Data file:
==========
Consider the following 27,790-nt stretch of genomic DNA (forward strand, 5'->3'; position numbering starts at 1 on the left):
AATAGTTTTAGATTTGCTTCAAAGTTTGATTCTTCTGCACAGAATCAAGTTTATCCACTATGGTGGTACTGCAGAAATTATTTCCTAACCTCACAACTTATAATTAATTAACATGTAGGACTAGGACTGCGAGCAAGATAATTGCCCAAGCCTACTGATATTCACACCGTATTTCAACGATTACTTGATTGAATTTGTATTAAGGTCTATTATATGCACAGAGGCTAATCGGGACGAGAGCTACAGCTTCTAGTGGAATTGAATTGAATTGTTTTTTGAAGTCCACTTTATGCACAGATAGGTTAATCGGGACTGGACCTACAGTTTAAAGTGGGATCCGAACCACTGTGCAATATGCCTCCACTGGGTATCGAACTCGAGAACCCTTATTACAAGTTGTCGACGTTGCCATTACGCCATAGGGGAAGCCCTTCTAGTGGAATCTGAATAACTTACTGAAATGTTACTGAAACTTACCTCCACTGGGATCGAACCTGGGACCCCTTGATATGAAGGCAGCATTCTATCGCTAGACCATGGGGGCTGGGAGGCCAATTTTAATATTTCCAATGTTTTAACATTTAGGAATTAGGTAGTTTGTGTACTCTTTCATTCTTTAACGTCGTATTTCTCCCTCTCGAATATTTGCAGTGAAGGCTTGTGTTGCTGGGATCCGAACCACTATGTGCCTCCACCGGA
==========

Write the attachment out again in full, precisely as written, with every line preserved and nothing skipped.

Consider the following 27,790-nt stretch of genomic DNA (forward strand, 5'->3'; position numbering starts at 1 on the left):
AATAGTTTTAGATTTGCTTCAAAGTTTGATTCTTCTGCACAGAATCAAGTTTATCCACTATGGTGGTACTGCAGAAATTATTTCCTAACCTCACAACTTATAATTAATTAACATGTAGGACTAGGACTGCGAGCAAGATAATTGCCCAAGCCTACTGATATTCACACCGTATTTCAACGATTACTTGATTGAATTTGTATTAAGGTCTATTATATGCACAGAGGCTAATCGGGACGAGAGCTACAGCTTCTAGTGGAATTGAATTGAATTGTTTTTTGAAGTCCACTTTATGCACAGATAGGTTAATCGGGACTGGACCTACAGTTTAAAGTGGGATCCGAACCACTGTGCAATATGCCTCCACTGGGTATCGAACTCGAGAACCCTTATTACAAGTTGTCGACGTTGCCATTACGCCATAGGGGAAGCCCTTCTAGTGGAATCTGAATAACTTACTGAAATGTTACTGAAACTTACCTCCACTGGGATCGAACCTGGGACCCCTTGATATGAAGGCAGCATTCTATCGCTAGACCATGGGGGCTGGGAGGCCAATTTTAATATTTCCAATGTTTTAACATTTAGGAATTAGGTAGTTTGTGTACTCTTTCATTCTTTAACGTCGTATTTCTCCCTCTCGAATATTTGCAGTGAAGGCTTGTGTTGCTGGGATCCGAACCACTATGTGCCTCCACCGGA